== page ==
>                 /                 .
>          MR4                   .
>                  \
>                     \
>                       \ -- MR2 ...
> Fig 2. (same as Fig 2 in draft-ietf-autoconf-statement-02)
> Mobile and wireless nature of MANET routers result in dynamic network
> topology [MANET-Arch ID, RFC 2501] which has the property of changing
> neighbor nodes. These MANET properties result in network partitioning
> and merger of initially isolated networks. Normally, once an address
> is allocated to a node, it continues using it and collaborating to
> detect and resolve duplicates in case its address is allocated to any
> other node. Since initially isolated MANETs had allocated  addresses
> independent with each other, there remains probability of more than
> one node using same address. Currently there is no specification that
> solves problem of MANET "network merger detection" and duplicate
> address detection/ resolution resulting due to two / more MANETs
> merger.

I like to see the analysis of the probability for collisions.

> It is desirable that network partitioning is also detected such that
> resources / prefixes that were allocated to the outgoing nodes could
> be re-used. Currently there is no specification to solve the problem
> of MANET  "network merger detection".

Last words:
What I am missing here is a reference to PacketBB. In MANET, usage of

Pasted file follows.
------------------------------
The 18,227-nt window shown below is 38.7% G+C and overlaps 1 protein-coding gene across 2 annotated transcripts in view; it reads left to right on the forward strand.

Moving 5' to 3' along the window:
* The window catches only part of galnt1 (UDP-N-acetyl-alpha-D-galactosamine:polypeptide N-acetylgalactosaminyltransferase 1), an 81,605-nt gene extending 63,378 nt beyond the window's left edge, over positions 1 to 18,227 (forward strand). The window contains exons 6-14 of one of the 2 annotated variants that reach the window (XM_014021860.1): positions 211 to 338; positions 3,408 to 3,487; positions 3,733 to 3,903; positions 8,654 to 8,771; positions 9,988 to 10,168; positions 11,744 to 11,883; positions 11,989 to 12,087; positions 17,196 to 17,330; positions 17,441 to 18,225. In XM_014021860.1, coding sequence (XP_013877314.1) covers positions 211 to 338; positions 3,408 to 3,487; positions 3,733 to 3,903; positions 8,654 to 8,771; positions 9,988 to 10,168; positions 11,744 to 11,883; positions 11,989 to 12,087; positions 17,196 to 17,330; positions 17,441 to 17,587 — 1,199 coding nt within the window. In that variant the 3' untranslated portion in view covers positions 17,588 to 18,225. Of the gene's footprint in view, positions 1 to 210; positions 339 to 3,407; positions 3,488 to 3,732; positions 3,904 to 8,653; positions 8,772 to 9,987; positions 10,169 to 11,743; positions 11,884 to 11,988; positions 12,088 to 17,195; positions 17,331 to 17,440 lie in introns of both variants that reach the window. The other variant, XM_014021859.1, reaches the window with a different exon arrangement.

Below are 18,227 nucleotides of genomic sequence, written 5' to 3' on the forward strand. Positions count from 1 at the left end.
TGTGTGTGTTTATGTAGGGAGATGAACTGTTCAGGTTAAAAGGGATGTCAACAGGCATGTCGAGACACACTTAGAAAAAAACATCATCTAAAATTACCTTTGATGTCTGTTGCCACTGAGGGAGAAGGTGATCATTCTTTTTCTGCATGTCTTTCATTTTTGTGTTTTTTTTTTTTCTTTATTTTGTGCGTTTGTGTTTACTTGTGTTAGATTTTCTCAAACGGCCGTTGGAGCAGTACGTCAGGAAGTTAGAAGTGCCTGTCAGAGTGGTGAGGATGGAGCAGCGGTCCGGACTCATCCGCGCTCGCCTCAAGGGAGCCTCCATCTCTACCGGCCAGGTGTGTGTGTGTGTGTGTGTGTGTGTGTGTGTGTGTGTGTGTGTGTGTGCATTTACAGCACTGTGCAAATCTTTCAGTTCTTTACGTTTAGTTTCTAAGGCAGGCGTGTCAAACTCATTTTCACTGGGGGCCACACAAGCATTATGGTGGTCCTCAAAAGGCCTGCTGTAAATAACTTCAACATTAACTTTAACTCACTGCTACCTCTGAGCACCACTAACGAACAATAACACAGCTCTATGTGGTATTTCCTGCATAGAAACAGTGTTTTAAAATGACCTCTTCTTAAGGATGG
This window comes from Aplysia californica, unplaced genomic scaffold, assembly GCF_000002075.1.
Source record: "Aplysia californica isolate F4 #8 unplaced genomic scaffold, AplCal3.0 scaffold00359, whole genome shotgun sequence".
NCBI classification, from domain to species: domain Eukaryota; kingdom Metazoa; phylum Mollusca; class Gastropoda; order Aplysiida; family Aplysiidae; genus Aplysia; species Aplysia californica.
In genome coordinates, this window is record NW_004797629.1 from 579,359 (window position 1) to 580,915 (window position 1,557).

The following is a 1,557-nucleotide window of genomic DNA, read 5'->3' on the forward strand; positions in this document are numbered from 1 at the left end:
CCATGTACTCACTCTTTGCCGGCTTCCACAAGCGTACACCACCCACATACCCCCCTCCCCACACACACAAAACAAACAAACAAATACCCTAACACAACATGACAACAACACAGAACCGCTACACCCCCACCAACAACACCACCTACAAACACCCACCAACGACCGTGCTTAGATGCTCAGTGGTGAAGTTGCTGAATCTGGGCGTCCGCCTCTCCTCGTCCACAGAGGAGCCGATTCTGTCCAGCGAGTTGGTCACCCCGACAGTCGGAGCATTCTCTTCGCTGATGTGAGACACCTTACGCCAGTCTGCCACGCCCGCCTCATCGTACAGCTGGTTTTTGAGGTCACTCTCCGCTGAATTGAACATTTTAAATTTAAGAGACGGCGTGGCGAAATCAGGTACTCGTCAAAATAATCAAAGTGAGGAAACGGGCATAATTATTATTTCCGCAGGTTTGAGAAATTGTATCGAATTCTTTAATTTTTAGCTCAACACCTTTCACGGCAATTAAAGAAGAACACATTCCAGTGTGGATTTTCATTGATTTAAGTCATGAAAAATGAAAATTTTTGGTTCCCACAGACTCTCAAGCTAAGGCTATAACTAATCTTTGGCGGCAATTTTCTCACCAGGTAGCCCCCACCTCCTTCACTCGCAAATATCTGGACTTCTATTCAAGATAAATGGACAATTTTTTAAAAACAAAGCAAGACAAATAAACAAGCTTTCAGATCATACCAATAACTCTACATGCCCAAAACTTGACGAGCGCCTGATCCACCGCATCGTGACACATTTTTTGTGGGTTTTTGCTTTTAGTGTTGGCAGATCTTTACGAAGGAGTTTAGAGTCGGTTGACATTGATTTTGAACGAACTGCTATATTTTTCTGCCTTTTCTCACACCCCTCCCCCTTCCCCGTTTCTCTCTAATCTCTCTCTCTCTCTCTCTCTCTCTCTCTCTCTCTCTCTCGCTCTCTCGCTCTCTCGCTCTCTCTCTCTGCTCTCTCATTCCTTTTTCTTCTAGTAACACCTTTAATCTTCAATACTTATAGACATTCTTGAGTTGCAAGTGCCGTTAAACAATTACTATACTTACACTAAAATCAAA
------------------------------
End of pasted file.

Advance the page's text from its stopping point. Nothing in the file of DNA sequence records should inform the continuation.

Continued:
compressible addresses is highly preferred. Therefore, prefixes need to have
a shared prefix (and suffix). Well coordinated prefix delegation is required
to arrange this. And we should think of methods for prefix aggregation, for
advertisement of a single prefix by a MANET Router.

I think we have two Autoconf categories:

Only to be used in cases where self-generation of address / prefix
generation is required, e.g. option 2 is not applicable.
Random addresses and prefixes are unique with very high probability.
Address compression is typically not possible. 
DAD is normally not really needed (to be analyzed).

2: Manual / DHCP / AAA / MIPv6 bootstrap / NEMO MNP delegation / other
Used whenever possible, e.g. connectivity to a Delegating Router (RFC3633
terminology) exists.
Managed addresses and prefixes should be unique, depending on manual
configuration or implemented protocols and platforms.
Address compression is possible, depending on (to be analyzed).
DAD is normally not really needed (to be analyzed).